MGM // 1972 // 89 Minutes // Rated PG
Reviewed by Judge Norman Short (Retired) // March 7th, 2001
Coming off the success of the original The Abominable Dr. Phibes, the following year saw a sequel with an even more camp feel and a more intricate if less credible story. If you liked the first film, you'll like this one, and MGM has released them both on DVD.
Beginning with a wrap up of the events of the first film, the picture begins something like a follow up episode of a television show. But once that is out of the way, we're ready to take up where things left off. The original and very creepy end to the first film is reversed in the beginning of the second, and Phibes rises from his hiding place three years later. He has had his revenge on the doctors who could not save his beloved wife Victoria, but now he has a new mission: to journey to Egypt and find the headwaters of The River of Life, whose waters will bring back Victoria and give them both eternal life. Unfortunately, a rival scholar named Biederbeck (Robert Quarry, Count Yorga) has stolen the ancient papyrus from Phibes's safe during his absence and is also looking for the river.
First to ship and on to Egypt they all go, vying for the ability to find and control this river. Under a mountain (an easily found but somehow never explored one) there is a tomb that has the answers they seek. Phibes and a brand new Vulnavia set up housekeeping inside while Biederbeck leads his team of archaeologists from the surface. Murder in ever more inventive ways will follow, and you even get a chance to hear Vincent Price singing the beginning of "Somewhere Over the Rainbow." Creepy. We can't leave out Inspector Trout from the first film either; he and his idiotic boss will travel considerably outside their jurisdiction to track down Phibes.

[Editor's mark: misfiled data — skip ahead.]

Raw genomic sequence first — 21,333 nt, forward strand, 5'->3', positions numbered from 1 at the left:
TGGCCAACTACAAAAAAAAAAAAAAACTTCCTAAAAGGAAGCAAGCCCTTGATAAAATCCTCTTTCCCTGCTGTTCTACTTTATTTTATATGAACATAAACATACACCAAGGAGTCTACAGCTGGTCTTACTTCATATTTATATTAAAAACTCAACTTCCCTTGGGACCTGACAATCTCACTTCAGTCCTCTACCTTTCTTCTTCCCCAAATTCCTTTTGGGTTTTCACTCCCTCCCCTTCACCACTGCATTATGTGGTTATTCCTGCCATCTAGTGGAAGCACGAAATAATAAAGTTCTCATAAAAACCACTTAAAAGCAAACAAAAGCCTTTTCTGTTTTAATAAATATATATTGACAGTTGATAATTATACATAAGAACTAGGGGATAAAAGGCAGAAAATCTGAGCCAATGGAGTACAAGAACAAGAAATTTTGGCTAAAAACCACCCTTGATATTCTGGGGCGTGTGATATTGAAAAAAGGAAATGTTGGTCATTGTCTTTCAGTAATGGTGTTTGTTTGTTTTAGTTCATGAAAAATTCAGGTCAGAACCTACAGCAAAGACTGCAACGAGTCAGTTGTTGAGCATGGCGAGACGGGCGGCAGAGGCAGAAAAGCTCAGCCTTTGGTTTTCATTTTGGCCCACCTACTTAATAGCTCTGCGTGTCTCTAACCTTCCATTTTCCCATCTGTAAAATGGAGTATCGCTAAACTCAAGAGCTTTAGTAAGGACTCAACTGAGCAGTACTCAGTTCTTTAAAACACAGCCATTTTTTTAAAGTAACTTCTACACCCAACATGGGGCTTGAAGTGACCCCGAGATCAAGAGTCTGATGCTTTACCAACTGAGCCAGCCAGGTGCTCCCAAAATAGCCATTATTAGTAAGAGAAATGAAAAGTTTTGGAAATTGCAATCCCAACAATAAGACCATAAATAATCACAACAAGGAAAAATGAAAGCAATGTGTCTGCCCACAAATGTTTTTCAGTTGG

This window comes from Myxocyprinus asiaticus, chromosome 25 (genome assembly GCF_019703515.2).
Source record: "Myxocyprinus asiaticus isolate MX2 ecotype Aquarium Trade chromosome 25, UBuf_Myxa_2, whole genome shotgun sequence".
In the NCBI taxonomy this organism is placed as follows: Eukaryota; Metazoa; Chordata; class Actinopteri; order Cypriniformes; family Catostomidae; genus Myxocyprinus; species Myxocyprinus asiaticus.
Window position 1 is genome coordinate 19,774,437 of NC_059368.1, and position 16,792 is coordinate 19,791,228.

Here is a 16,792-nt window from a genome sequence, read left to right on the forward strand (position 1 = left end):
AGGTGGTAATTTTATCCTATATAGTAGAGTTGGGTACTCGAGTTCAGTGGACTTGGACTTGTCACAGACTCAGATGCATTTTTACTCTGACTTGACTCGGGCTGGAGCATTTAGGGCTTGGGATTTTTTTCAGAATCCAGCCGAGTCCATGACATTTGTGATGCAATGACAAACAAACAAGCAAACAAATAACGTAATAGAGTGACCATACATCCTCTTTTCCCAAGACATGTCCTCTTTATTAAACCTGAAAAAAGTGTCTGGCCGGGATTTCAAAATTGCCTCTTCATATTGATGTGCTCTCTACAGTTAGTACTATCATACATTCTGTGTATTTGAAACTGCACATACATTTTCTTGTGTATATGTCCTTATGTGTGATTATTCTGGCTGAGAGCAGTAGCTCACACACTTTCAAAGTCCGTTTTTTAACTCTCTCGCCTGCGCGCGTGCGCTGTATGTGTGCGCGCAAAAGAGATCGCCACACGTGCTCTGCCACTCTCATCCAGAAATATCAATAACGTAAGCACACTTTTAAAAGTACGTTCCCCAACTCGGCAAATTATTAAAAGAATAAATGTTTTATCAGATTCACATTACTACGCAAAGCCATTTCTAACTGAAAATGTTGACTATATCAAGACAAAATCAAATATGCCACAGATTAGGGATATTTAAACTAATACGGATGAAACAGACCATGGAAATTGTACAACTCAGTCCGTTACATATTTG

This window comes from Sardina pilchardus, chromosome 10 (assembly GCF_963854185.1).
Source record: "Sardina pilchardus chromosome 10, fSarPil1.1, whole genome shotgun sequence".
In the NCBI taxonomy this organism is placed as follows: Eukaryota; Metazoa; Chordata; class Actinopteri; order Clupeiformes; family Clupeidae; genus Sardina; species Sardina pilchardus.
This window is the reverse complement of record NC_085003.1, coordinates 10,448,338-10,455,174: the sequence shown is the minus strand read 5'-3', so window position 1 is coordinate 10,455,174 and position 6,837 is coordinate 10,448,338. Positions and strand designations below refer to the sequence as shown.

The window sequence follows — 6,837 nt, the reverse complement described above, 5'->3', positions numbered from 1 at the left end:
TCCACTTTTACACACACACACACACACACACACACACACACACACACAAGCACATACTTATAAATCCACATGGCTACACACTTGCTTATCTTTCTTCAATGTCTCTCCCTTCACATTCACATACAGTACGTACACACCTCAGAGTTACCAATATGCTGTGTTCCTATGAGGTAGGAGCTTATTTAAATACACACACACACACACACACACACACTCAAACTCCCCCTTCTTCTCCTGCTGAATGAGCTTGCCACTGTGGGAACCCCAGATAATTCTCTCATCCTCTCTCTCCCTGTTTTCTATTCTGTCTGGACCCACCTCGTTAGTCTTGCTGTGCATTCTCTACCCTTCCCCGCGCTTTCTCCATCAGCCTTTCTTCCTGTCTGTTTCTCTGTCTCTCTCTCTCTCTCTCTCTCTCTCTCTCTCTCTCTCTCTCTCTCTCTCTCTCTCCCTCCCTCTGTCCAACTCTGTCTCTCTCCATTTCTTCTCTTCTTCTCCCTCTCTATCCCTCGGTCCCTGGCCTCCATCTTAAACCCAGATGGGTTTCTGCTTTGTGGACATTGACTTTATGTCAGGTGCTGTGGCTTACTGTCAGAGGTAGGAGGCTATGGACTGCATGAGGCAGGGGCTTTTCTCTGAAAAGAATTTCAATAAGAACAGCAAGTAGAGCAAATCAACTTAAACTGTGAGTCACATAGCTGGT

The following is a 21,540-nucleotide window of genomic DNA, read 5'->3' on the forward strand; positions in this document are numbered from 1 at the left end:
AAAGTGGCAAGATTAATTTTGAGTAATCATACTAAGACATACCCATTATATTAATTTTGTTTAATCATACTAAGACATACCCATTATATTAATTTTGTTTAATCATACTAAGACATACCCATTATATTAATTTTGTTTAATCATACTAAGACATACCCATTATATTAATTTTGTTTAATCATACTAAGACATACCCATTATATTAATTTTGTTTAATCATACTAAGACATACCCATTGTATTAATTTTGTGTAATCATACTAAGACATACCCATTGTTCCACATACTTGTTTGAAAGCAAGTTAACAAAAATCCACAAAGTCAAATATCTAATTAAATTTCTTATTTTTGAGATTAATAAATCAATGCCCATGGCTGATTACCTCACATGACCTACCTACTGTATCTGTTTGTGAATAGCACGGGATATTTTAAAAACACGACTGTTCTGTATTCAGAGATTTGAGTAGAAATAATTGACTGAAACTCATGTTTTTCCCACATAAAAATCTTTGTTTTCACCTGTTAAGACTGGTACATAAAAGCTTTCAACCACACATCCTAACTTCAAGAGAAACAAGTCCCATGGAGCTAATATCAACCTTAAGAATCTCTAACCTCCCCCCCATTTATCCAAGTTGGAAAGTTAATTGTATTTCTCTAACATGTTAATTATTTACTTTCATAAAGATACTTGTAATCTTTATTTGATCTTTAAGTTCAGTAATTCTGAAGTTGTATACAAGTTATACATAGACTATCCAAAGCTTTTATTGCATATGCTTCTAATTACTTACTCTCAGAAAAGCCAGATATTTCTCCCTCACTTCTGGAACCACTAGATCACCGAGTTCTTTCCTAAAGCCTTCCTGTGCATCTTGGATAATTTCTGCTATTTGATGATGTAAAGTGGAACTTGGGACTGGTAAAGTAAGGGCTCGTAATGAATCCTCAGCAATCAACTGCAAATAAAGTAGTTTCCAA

The first Phibes film managed to balance a fine line between camp humor (of a decidedly dark variety) and horror in a way few have been able to copy. The sequel tends to lean more toward the campy side with ever more over the top methods and elements to the story. That said, the film still works because you are familiar with the players and know what to expect. Where the first film was more of a straightforward story about revenge, this one takes you into mythology, Egyptian lore, and is a story about love and immortality.
Production values are even higher in this sequel, with wonderful set design, costuming, and better special effects than the first. Again, this is partly a silent film filled with monologues from Phibes lamenting his lost love, plotting revenge on those who would thwart his plans, and looking forward to the reunion with Victoria. Fortunately there is quite a bit more dialogue to carry things through this time, with more characters on the opposing side left alive to talk to each other. Vincent Price gets even more of a chance to speak, especially during his confrontation with Biederbeck.